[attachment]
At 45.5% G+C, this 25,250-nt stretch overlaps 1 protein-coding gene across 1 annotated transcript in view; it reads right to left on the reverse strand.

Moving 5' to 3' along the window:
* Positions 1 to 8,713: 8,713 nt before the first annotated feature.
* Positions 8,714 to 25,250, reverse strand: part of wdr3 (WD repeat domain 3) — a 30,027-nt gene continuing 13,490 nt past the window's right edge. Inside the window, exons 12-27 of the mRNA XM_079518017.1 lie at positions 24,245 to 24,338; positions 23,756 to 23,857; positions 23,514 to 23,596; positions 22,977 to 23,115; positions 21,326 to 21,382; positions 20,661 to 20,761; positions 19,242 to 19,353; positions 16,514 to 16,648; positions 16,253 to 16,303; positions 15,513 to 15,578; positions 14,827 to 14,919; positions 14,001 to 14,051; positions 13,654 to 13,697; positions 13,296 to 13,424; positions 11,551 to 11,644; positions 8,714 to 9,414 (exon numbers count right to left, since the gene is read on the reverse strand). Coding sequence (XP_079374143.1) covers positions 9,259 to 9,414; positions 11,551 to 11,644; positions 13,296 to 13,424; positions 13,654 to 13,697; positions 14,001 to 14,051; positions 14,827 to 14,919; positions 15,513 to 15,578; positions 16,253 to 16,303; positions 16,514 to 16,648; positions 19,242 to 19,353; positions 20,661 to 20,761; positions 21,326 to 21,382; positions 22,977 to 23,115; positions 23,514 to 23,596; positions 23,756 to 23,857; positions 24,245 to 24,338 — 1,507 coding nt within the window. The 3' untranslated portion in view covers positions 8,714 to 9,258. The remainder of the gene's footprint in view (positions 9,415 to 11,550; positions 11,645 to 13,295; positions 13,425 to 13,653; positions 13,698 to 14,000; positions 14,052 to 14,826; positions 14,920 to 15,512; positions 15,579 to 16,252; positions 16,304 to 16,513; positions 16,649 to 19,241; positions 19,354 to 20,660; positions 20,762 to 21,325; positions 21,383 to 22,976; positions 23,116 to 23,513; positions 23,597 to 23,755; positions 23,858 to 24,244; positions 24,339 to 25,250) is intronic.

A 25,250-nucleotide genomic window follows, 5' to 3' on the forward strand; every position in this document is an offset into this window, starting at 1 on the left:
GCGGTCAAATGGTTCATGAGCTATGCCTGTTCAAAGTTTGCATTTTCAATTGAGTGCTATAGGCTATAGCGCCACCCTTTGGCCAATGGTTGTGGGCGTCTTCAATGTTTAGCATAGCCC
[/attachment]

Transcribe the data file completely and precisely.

At 45.5% G+C, this 25,250-nt stretch overlaps 1 protein-coding gene across 1 annotated transcript in view; it reads right to left on the reverse strand.

Moving 5' to 3' along the window:
* Positions 1 to 8,713: 8,713 nt before the first annotated feature.
* Positions 8,714 to 25,250, reverse strand: part of wdr3 (WD repeat domain 3) — a 30,027-nt gene continuing 13,490 nt past the window's right edge. Inside the window, exons 12-27 of the mRNA XM_079518017.1 lie at positions 24,245 to 24,338; positions 23,756 to 23,857; positions 23,514 to 23,596; positions 22,977 to 23,115; positions 21,326 to 21,382; positions 20,661 to 20,761; positions 19,242 to 19,353; positions 16,514 to 16,648; positions 16,253 to 16,303; positions 15,513 to 15,578; positions 14,827 to 14,919; positions 14,001 to 14,051; positions 13,654 to 13,697; positions 13,296 to 13,424; positions 11,551 to 11,644; positions 8,714 to 9,414 (exon numbers count right to left, since the gene is read on the reverse strand). Coding sequence (XP_079374143.1) covers positions 9,259 to 9,414; positions 11,551 to 11,644; positions 13,296 to 13,424; positions 13,654 to 13,697; positions 14,001 to 14,051; positions 14,827 to 14,919; positions 15,513 to 15,578; positions 16,253 to 16,303; positions 16,514 to 16,648; positions 19,242 to 19,353; positions 20,661 to 20,761; positions 21,326 to 21,382; positions 22,977 to 23,115; positions 23,514 to 23,596; positions 23,756 to 23,857; positions 24,245 to 24,338 — 1,507 coding nt within the window. The 3' untranslated portion in view covers positions 8,714 to 9,258. The remainder of the gene's footprint in view (positions 9,415 to 11,550; positions 11,645 to 13,295; positions 13,425 to 13,653; positions 13,698 to 14,000; positions 14,052 to 14,826; positions 14,920 to 15,512; positions 15,579 to 16,252; positions 16,304 to 16,513; positions 16,649 to 19,241; positions 19,354 to 20,660; positions 20,762 to 21,325; positions 21,383 to 22,976; positions 23,116 to 23,513; positions 23,597 to 23,755; positions 23,858 to 24,244; positions 24,339 to 25,250) is intronic.

A 25,250-nucleotide genomic window follows, 5' to 3' on the forward strand; every position in this document is an offset into this window, starting at 1 on the left:
GCGGTCAAATGGTTCATGAGCTATGCCTGTTCAAAGTTTGCATTTTCAATTGAGTGCTATAGGCTATAGCGCCACCCTTTGGCCAATGGTTGTGGGCGTCTTCAATGTTTAGCATAGCCC